“Ivy,” Caleb said as he stood up, hoping it could make him seem stronger than he felt. He was right about the cut-off shorts, but not the large Chiefs tee shirt that he knew wasn’t hers and it never belonged to him.
“Caleb, what a surprise.” Was she expecting someone else or had she secretly been hoping that he would show up at the door like he had prayed she would several times before? “What are you doing here?”
What was he doing? He hadn’t even really intended to end up here. It was more of a habit than anything. Sometimes he just forgot that dreams end after he woke up in the morning. “I thought maybe we could just… catch up.”
Ivy looked at him for a while, not moving, not saying anything. “Yeah, okay,” she said finally. “You might want to shut your truck off first though. I haven’t bothered changing the lock combination, yet.” Caleb smiled briefly. She had told him a month ago that she had changed the locks and deleted his number. Maybe that wasn’t the only lie she told him.
Ivy didn’t say anything until they reached the screen door, the diagonal tear was still there. He had always intended to replace it, but like many other things, he never got around to it. Ivy told him to excuse the mess even though it was much cleaner than when he had lived there. There was fake fruit sitting in glass bowls on the middle of the living room’s coffee table and the center island in the kitchen. Needlepoint pillows were placed neatly on the couch, solely for decoration, not use. Caleb had always thought decorations were just a waste of money, but, he had to admit the place looked nice.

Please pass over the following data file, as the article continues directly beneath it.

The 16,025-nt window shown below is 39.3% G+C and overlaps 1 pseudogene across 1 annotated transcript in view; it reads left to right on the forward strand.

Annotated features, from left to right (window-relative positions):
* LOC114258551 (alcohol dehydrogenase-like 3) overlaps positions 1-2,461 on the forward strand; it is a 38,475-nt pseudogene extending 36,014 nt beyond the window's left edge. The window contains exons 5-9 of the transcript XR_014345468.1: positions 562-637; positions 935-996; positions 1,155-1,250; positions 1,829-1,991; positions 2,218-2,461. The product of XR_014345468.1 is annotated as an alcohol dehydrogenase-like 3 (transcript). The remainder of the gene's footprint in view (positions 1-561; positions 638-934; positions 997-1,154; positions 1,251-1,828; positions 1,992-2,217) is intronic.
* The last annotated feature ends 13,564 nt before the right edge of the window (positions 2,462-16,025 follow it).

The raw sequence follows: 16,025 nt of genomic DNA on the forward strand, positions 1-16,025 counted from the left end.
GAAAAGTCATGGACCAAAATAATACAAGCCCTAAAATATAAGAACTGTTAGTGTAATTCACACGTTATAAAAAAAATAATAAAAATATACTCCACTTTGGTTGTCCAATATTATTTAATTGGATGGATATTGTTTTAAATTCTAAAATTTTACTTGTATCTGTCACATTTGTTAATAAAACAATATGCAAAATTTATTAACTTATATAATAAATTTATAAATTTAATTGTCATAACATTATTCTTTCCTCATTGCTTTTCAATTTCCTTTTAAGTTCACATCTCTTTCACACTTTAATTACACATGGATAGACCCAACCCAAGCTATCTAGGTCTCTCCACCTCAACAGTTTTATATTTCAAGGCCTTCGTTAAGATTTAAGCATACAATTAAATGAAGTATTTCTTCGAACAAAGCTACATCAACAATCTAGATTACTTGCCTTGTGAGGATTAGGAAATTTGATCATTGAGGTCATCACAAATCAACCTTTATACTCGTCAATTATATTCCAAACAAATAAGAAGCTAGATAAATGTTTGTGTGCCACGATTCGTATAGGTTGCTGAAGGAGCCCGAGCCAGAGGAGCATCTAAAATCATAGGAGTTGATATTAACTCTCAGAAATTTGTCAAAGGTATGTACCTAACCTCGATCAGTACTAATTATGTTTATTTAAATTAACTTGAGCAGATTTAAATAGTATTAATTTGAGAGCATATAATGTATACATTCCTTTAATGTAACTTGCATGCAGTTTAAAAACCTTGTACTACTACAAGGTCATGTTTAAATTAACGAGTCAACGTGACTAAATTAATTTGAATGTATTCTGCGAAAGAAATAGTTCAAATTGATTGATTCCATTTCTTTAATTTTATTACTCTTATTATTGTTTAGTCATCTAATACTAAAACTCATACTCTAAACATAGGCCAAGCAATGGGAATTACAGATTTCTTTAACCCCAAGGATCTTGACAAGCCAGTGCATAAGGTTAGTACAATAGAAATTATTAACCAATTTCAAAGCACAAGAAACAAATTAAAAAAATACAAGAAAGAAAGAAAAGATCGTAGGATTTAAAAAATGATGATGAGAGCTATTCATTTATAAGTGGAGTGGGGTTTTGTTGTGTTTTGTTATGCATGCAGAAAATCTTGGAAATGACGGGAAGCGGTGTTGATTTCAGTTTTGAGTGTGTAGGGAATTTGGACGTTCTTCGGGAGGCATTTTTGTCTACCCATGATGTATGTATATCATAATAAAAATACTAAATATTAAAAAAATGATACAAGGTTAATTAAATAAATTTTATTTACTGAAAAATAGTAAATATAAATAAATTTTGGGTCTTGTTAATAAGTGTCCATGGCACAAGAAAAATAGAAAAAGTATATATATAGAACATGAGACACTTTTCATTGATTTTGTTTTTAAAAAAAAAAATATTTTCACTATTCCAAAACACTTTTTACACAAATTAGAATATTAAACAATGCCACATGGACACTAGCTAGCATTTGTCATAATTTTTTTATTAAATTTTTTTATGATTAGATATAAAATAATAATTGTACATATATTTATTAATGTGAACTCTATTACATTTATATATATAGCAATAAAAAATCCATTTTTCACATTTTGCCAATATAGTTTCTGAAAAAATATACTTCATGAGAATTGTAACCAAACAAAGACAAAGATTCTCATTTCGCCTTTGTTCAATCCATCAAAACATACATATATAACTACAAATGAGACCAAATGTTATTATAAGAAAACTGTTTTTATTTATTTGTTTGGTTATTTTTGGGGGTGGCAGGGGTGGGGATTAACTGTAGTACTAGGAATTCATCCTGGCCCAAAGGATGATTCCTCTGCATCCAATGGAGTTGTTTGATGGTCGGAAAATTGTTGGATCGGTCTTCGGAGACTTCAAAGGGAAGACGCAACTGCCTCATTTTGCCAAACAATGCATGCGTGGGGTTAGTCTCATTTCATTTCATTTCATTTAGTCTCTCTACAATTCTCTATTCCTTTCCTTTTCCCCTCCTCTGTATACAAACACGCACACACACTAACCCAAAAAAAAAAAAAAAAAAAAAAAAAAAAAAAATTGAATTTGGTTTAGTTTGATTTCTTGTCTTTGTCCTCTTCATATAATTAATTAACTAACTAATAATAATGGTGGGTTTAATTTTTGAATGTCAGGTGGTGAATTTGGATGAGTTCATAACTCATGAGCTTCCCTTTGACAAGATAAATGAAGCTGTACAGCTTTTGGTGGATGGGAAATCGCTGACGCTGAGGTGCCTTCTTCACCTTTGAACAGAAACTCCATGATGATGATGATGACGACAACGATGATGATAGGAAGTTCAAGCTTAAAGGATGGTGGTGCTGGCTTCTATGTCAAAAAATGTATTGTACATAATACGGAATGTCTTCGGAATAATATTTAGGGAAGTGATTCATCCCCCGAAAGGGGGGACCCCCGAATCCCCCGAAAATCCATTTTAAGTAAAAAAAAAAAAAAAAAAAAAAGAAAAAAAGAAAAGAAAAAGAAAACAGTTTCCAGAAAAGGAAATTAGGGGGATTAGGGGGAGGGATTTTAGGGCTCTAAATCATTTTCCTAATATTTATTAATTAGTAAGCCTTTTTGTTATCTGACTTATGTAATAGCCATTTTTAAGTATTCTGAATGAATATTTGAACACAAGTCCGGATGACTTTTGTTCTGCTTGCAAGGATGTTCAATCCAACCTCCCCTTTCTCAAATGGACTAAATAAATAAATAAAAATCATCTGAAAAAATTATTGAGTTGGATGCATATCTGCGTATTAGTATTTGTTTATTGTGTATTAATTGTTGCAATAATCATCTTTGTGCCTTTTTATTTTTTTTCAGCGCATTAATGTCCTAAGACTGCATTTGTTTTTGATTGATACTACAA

“I see you changed some things.”
“Yeah,” Ivy glanced past him to the far wall behind him, “some things.”
He followed her line of sight. The large, wooden “Gathered with Love” sign hung proudly above the fireplace. That was the first thing they had bought for the house when they decided to move in together three years ago. Ivy had begged him for it all throughout their Target shopping trip. Eventually, Caleb gave in. She was so giddy while carrying the giant sign through the store, constantly knocking things off the shelves. That may have been the last time he had seen her so happy.
“Since when did you start buying Chiefs gear?” Caleb asked despite his better judgement urging him to stay quiet.
Ivy looked at the sweatshirt and laughed lightly. “Uh, my dad actually. I never really noticed how few sweatshirts I owned until recently. So he bought me one. Of course, they only had extra larges, but they were on clearance apparently, so he couldn’t pass it up.”